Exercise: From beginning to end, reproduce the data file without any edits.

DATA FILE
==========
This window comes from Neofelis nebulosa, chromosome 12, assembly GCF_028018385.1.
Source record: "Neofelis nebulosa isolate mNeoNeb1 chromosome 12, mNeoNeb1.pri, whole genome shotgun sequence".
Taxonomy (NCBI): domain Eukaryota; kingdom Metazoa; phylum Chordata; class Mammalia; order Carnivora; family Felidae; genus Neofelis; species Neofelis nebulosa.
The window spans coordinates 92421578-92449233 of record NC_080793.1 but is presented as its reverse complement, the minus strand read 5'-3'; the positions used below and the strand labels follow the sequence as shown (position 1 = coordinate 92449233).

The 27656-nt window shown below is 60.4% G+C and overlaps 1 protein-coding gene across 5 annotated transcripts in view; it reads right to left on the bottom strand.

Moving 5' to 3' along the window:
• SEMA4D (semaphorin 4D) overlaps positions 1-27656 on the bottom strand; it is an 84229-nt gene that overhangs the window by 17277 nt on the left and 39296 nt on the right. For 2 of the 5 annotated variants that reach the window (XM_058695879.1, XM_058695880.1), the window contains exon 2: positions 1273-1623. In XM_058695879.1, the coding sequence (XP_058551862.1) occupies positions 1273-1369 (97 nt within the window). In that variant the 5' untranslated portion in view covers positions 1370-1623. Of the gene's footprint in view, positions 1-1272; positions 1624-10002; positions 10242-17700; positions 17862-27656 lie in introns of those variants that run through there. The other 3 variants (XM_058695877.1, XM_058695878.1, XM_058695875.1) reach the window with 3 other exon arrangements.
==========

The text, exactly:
This window comes from Neofelis nebulosa, chromosome 12, assembly GCF_028018385.1.
Source record: "Neofelis nebulosa isolate mNeoNeb1 chromosome 12, mNeoNeb1.pri, whole genome shotgun sequence".
Taxonomy (NCBI): domain Eukaryota; kingdom Metazoa; phylum Chordata; class Mammalia; order Carnivora; family Felidae; genus Neofelis; species Neofelis nebulosa.
The window spans coordinates 92421578-92449233 of record NC_080793.1 but is presented as its reverse complement, the minus strand read 5'-3'; the positions used below and the strand labels follow the sequence as shown (position 1 = coordinate 92449233).

The 27656-nt window shown below is 60.4% G+C and overlaps 1 protein-coding gene across 5 annotated transcripts in view; it reads right to left on the bottom strand.

Moving 5' to 3' along the window:
• SEMA4D (semaphorin 4D) overlaps positions 1-27656 on the bottom strand; it is an 84229-nt gene that overhangs the window by 17277 nt on the left and 39296 nt on the right. For 2 of the 5 annotated variants that reach the window (XM_058695879.1, XM_058695880.1), the window contains exon 2: positions 1273-1623. In XM_058695879.1, the coding sequence (XP_058551862.1) occupies positions 1273-1369 (97 nt within the window). In that variant the 5' untranslated portion in view covers positions 1370-1623. Of the gene's footprint in view, positions 1-1272; positions 1624-10002; positions 10242-17700; positions 17862-27656 lie in introns of those variants that run through there. The other 3 variants (XM_058695877.1, XM_058695878.1, XM_058695875.1) reach the window with 3 other exon arrangements.